“Mash-ups” is a new word for me, but an old art-strategy. You mix or fuse disparate elements or types of media that don’t normally go together and somehow synthesize new meaning out of the mix. This is what you do when you play with what artists call “mixed media”.
WHAT’S A MASH-UP?
The word comes out of the music industry, from when a recording is created by digitally combining and synchronizing the instrumental tracks with vocal tracks from two or more different songs. In computing, a mash-up results when a web page or application is created by combining data or functionality from different sources.
One high-flying definition says that you achieve a mash-up by looking at one perspective from multiple moments. Mash-ups are supposed to “compress time but allow for a new sort of commentary, intention and irony to emerge”….it says here. (I’m still trying to figure out what that means.)
THINKING ON IT….
My own thought is that mash-ups are a particularly Hawaiian concept. In the traditional mele (song), two ideas are jammed up next to each other and allowed to resonate, to serve as metaphors for each other which produces in the listener a feeling of glimpsing at a secret third idea that connects the two original ones. Names of places evoke particular legends or stories or feelings. Pile other images of the plants, the weather, and other environmental elements for which a particular place is noted on top of that and you multiply the power of the feelings.
An example of that would be a song that honors a particular wind that blows under certain conditions and only in Hana. Referencing the wind calls up a feeling of the Hana-ness of it all.
One thing that is essential for helping the mash-up do its work properly is the use of “hooks.” These are themes like cynicism, humor, angst, irony, aggression, sex, or sincerity. Just like building a poem.
This poem was an answer to one of the challenges we give ourselves in the Maui Live Poets Society. We had a featured guest poet who gave us a “spoken poem,” a particular form of poetry that requires you to speak the poem before a group from memory. The guest poet gave us a twelve-minute poem! It was mind-boggling.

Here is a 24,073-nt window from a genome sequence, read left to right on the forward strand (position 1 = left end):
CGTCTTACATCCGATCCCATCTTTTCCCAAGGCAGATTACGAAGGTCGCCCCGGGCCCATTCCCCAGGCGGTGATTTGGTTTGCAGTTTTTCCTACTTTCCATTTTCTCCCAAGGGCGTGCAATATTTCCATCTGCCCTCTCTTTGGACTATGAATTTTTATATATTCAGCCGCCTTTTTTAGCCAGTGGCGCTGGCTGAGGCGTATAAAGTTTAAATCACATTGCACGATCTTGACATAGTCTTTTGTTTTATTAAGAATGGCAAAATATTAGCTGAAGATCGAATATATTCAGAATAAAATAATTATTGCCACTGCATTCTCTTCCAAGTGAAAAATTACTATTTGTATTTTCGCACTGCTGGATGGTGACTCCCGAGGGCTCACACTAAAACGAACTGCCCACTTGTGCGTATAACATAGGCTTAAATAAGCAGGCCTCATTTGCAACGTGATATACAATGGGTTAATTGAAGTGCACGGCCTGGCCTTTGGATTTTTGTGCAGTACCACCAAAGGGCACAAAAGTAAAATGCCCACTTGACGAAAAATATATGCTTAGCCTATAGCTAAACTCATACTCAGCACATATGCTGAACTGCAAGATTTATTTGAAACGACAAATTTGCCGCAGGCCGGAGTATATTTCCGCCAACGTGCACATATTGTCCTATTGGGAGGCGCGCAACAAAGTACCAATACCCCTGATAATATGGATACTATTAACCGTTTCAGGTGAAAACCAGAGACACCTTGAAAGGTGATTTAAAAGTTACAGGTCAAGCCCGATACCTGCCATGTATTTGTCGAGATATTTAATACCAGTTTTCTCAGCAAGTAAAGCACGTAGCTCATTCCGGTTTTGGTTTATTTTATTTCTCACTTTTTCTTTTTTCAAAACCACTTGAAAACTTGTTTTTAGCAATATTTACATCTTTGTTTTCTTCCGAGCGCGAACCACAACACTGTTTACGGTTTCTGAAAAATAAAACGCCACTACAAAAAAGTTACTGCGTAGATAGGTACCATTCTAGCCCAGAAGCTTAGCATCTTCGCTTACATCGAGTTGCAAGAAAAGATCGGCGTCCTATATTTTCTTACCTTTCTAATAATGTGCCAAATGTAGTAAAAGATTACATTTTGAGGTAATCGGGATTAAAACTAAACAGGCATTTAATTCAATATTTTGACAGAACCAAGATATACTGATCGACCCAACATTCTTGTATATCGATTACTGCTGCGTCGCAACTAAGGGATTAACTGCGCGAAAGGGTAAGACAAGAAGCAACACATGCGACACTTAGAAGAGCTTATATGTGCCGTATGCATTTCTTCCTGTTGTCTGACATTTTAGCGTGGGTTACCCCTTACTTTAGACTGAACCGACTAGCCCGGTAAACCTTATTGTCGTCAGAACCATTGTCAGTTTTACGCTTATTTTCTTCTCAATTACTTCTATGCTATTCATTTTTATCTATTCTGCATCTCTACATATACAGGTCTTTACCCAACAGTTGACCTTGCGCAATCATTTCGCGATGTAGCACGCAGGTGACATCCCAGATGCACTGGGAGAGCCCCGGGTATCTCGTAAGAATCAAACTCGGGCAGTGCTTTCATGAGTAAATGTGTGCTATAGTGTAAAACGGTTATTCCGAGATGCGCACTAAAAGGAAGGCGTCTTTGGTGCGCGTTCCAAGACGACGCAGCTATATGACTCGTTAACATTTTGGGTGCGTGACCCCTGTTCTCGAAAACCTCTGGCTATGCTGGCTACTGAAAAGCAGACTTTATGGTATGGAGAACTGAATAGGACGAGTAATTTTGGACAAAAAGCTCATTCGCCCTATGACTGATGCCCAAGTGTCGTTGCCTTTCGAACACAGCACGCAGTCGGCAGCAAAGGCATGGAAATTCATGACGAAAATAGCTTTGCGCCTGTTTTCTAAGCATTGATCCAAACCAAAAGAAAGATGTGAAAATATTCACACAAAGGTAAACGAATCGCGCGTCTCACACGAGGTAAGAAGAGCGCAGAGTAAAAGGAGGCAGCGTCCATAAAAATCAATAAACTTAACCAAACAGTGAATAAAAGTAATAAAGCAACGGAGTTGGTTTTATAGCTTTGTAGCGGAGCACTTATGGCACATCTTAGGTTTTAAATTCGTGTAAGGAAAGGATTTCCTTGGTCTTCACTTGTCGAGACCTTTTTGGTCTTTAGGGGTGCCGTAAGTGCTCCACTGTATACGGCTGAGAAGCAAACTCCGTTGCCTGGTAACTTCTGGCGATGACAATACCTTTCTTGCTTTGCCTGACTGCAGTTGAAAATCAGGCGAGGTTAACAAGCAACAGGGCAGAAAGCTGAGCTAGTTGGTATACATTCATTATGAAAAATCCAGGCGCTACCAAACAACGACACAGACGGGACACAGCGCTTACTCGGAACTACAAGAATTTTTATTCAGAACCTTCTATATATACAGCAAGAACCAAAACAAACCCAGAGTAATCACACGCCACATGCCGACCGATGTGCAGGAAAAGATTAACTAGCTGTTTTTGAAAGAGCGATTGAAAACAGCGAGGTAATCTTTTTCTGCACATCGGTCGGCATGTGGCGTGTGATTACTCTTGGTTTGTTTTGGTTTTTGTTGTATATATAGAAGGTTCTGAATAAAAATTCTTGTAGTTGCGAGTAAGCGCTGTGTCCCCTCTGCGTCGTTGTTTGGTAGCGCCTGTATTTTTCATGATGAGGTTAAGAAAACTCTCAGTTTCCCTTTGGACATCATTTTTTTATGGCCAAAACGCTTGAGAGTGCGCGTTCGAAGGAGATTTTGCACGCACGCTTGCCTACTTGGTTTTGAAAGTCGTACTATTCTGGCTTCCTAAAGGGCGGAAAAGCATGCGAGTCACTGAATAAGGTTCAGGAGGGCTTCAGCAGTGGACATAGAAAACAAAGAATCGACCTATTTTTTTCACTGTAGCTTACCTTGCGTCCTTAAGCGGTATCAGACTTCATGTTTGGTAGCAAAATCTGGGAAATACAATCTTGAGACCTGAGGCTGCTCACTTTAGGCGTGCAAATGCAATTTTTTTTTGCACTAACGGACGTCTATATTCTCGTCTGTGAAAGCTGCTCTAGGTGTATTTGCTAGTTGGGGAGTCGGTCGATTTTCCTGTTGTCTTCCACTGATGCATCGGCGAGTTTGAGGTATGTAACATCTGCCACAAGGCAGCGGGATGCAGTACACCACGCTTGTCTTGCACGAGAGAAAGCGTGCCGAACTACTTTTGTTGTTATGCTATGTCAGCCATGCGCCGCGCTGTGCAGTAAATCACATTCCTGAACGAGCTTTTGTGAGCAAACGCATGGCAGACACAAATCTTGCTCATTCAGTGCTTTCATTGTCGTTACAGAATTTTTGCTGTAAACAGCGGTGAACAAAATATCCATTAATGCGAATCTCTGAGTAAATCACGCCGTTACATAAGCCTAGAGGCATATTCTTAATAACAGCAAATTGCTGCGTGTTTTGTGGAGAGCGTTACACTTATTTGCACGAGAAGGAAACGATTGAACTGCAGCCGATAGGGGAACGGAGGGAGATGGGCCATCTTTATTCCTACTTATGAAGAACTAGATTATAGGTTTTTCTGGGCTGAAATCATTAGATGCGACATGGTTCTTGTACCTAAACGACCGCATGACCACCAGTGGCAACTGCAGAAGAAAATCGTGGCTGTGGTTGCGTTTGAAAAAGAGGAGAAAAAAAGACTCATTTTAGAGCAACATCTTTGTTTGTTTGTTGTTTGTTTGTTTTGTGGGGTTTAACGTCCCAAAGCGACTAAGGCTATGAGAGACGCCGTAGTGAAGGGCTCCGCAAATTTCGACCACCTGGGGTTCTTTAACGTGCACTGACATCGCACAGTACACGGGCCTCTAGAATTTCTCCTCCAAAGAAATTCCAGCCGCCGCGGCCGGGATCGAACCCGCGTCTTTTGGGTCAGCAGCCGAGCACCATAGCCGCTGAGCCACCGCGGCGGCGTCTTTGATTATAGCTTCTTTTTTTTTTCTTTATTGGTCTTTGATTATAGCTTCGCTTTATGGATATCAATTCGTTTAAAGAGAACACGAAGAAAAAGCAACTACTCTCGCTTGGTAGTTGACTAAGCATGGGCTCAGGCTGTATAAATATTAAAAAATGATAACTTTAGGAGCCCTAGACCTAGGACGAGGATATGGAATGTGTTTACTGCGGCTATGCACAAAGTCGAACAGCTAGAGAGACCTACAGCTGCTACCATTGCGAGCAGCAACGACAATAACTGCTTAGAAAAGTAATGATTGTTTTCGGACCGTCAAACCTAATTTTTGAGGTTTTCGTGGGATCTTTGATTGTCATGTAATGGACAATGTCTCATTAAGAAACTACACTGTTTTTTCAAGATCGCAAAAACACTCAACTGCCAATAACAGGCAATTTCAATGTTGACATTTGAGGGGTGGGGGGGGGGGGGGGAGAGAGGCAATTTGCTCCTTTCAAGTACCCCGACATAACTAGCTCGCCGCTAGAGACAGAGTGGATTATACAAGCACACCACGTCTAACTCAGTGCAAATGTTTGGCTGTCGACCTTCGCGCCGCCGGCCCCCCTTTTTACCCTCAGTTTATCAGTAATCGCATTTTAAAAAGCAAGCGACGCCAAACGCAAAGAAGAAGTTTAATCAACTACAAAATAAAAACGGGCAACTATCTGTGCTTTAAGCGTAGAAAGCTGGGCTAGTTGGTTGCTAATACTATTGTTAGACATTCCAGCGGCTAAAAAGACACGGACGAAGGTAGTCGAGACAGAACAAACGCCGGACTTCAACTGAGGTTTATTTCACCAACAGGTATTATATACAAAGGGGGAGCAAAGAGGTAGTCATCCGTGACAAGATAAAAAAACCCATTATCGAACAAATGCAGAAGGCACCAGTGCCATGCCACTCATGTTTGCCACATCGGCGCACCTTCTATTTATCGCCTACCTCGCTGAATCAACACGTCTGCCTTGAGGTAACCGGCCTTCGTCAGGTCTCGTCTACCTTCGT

I practiced particularly hard on this one. (Memorization is not my forte.) I did it, though; I was proud of myself. The poem, of course, was a protest. There are a number of words that are probably unfamiliar to many of you. I’ll explain them at the end of the poem.
THE OLD WAY OF SINGING
(A Spoken Poem)
I understand this spoken poem thing is “traditional” and all,
An art form sanctified through the ages
As a conduit from the Creative
Through the poet,
To the audience.
But, I’ve gotta tell ya,
I tend to avoid it…for good reason.
Yeah, yeah, yeah.
Speaking from the heart…
‘Alelu, ‘alelu…oh, yeah.
But all this jazz feels unfiltered to me.
The gateway gapes wide open
And I am not so sure
That the thoughts on the other side of it
Are particularly street-legal.
It feels raw, somehow.
And you know what?
I like poke, and I like sashimi,
But you get different tastes
When you mix ’em up and cook ’em good.
I can’t help thinking
That all those ancient master poets,
Our kumu haku mele, are dead already.
And I am not so skilled at metaphor and kaona
(The hidden meanings)
To sing in layers as they did.
All our oral traditions never saved us
From the power of those silly-ass markings
On the palapala – the paper –
That now covers over all the stones,
The food of the land that
The old ones were willing to eat.
No thank you.
Me, I’ll just keep speaking my heart once-removed.
I’ll write down my thoughts and cook them up fine,
And I’ll read them out loud,
Serving them up pretty.
From behind the veil of obfuscating scribbles,
I will even make them dance.
‘Cause you know,
This other way of singing…
It just breaks my heart,
And I would certainly take that out on you.
” ‘As how” is pidgin for “that’s the way it is.” ” ‘Alelu” is Hawaiian for “hallelujah.” “Poke” and “sashimi” are both raw-fish dishes. “Kumu haku mele” is a master song- and story-writer. “Kaona” means “hidden meaning.” “Palapala” is “paper,” particularly legal documents.
by Netta Kanoho
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